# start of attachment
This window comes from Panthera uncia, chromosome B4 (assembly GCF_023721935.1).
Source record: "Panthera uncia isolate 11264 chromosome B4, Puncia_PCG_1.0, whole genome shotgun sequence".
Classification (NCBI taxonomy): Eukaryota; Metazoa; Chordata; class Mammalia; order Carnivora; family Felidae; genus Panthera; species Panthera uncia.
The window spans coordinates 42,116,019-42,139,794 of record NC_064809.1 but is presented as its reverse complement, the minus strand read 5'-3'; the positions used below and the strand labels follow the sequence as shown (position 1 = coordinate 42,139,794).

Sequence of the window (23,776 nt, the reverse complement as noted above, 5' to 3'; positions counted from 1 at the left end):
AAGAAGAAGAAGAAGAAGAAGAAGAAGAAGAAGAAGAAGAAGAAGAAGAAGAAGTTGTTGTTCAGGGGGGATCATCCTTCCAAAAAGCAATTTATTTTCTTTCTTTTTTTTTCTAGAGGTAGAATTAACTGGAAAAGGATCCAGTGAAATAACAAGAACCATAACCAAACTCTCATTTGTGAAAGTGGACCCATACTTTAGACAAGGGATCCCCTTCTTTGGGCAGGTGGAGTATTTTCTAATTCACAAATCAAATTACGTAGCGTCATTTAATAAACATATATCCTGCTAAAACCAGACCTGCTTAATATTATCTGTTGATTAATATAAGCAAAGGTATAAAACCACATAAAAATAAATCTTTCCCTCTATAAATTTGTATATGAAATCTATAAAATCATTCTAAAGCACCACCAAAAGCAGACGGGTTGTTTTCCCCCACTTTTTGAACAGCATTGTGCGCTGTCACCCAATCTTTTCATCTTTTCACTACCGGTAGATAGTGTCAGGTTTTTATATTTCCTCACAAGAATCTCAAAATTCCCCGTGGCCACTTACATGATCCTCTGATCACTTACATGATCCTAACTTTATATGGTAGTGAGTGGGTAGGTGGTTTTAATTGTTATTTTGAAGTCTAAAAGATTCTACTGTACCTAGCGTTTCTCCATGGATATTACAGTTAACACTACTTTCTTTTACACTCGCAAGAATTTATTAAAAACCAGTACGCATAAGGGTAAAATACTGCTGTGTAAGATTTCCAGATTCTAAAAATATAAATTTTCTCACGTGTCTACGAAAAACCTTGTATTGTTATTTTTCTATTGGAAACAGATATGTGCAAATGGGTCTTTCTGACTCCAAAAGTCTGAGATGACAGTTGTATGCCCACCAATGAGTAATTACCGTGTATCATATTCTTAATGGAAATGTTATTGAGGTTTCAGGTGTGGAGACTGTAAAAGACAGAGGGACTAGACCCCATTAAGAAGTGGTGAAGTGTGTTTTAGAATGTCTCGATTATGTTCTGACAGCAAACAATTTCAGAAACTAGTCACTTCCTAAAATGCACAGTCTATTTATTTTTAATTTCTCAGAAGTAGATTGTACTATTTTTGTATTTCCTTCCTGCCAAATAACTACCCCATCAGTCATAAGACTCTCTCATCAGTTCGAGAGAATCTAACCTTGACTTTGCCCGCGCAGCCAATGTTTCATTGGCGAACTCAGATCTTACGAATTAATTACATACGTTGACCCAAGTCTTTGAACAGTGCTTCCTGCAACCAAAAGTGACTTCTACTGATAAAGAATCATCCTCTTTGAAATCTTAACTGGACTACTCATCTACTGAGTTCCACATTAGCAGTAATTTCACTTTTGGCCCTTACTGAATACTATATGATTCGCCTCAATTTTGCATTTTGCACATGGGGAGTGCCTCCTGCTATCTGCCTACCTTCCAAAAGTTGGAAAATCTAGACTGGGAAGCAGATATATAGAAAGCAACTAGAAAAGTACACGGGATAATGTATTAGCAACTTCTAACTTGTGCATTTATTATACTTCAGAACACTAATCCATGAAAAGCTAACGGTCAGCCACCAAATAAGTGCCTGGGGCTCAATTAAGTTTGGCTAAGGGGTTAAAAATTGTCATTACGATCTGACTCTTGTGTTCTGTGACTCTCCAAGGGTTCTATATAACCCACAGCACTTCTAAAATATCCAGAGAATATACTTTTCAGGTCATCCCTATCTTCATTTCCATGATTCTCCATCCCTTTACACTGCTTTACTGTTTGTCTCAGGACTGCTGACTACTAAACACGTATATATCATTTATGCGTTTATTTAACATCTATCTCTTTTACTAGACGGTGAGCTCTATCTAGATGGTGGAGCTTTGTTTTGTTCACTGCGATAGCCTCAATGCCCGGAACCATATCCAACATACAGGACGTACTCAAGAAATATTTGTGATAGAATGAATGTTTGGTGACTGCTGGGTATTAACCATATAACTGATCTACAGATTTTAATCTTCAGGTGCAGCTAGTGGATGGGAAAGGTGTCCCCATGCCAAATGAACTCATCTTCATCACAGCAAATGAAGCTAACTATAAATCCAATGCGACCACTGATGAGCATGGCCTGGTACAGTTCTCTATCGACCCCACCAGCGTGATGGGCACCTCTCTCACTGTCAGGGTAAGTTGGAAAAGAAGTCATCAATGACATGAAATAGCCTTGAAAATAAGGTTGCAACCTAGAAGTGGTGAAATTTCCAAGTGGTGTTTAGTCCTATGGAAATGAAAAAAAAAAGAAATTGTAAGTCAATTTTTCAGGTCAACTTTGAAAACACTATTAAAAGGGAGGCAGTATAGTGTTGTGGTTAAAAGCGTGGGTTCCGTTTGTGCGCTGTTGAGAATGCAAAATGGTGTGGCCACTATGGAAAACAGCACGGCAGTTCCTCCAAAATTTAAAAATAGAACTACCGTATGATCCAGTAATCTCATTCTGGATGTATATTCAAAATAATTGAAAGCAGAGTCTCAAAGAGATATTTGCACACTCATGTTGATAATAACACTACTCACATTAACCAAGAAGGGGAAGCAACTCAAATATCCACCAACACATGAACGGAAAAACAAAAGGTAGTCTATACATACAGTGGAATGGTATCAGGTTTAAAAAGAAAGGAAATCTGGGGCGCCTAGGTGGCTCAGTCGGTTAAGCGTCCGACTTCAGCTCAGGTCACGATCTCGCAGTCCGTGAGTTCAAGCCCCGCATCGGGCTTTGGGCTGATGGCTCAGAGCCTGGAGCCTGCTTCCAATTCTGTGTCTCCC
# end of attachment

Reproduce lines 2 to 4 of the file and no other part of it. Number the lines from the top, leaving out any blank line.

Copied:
Source record: "Panthera uncia isolate 11264 chromosome B4, Puncia_PCG_1.0, whole genome shotgun sequence".
Classification (NCBI taxonomy): Eukaryota; Metazoa; Chordata; class Mammalia; order Carnivora; family Felidae; genus Panthera; species Panthera uncia.
The window spans coordinates 42,116,019-42,139,794 of record NC_064809.1 but is presented as its reverse complement, the minus strand read 5'-3'; the positions used below and the strand labels follow the sequence as shown (position 1 = coordinate 42,139,794).